DR. NATHANIEL HINGUILLO CHAN
To say that Dr. Nathaniel “Pol” Hinguillo Chan is a well-accomplished academician, physician and ophthalmologist is an understatement. Though he was born to this world in the same location and manner as most people in Iloilo City, the similarity ends there, since there is nothing ordinary about this doctor.
Dr. Chan was born to Jose D. Chan, an accountant, and Milagros Hinguillo-Chan, a businesswoman. At the onset, Dr. Chan seemed built for achievement and recognition. He graduated as class valedictorian in primary school and fourth honorable mention in high school from Iloilo Sun Yat Sen School. He then graduated magna cum laude as a BS Biological Sciences Major from West Visayas State University in 1993. He completed his medical degree also at the same university, again graduating as class valedictorian in 1997. Dr. Pol then transferred to Manila for his Medical Internship at the Philippine General Hospital and his ophthalmic residency training at St. Luke’s Medical Center, Institute of Ophthalmology, where he served as Chief Resident during his final year of training. After passing all the United States Medical Licensure Examination (USMLE) steps, he served as a Clinical Fellow in Pediatric Ophthalmology and Strabismus at the Children’s National Medical Center at George Washington University, Washington DC, USA from 2003 to 2004. Through all of these accomplishments, Dr. Pol has remained humble and easy to relate to.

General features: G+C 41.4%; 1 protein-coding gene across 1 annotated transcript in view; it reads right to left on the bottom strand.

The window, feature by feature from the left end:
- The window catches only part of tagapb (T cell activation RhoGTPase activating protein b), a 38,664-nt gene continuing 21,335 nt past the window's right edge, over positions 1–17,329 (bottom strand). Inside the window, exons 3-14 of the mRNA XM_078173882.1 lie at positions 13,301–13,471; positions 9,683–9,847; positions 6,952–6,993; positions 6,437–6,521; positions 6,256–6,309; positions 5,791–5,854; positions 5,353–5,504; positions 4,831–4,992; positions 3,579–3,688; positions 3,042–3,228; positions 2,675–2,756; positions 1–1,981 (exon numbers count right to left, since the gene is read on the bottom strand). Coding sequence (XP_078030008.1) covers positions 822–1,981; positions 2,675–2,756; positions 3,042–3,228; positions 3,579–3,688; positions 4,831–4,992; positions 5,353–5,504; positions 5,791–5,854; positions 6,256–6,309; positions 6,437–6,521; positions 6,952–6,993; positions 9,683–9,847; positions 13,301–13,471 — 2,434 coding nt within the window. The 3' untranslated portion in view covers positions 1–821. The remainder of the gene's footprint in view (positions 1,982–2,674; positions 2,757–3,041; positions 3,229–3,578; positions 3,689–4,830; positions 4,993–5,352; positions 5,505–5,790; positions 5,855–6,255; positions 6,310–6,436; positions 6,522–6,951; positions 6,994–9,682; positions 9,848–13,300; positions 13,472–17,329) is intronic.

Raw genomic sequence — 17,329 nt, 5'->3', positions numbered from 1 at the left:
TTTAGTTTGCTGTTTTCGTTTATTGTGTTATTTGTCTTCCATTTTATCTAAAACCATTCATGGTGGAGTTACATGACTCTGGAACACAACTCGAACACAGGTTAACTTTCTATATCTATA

What comes next is what makes Dr. Pol truly extra-ordinary. Contrary to the common Filipino sentiment of wanting to live and work in the United States, Dr. Chan chose to come home to Iloilo City, as its first and only Pediatric Ophthalmologist (in Iloilo and the whole Western Visayas Region). His desire to be of service to his fellow Ilonggos/Filpinos was greater than his desire to earn in US dollars. He is the primary visionary for The Eye City – Iloilo. It was his desire to provide world-class ophthalmic care parallel to what he had experienced overseas that drove him to move towards Ophthalmic Group Practice. He is also the President of Iloilo City Eye Consultants Inc., the corporation behind the group clinic.
Dr. Pol is married to Marie Rose “Princess” Chan, who is currently finishing her second degree in accountancy at University of Philippines in the Visayas. They have three children, Sofia Ysabella, Jose Enrico and Joanna Mikaela.
DR. EMILIANO MEDINA BERNARDO III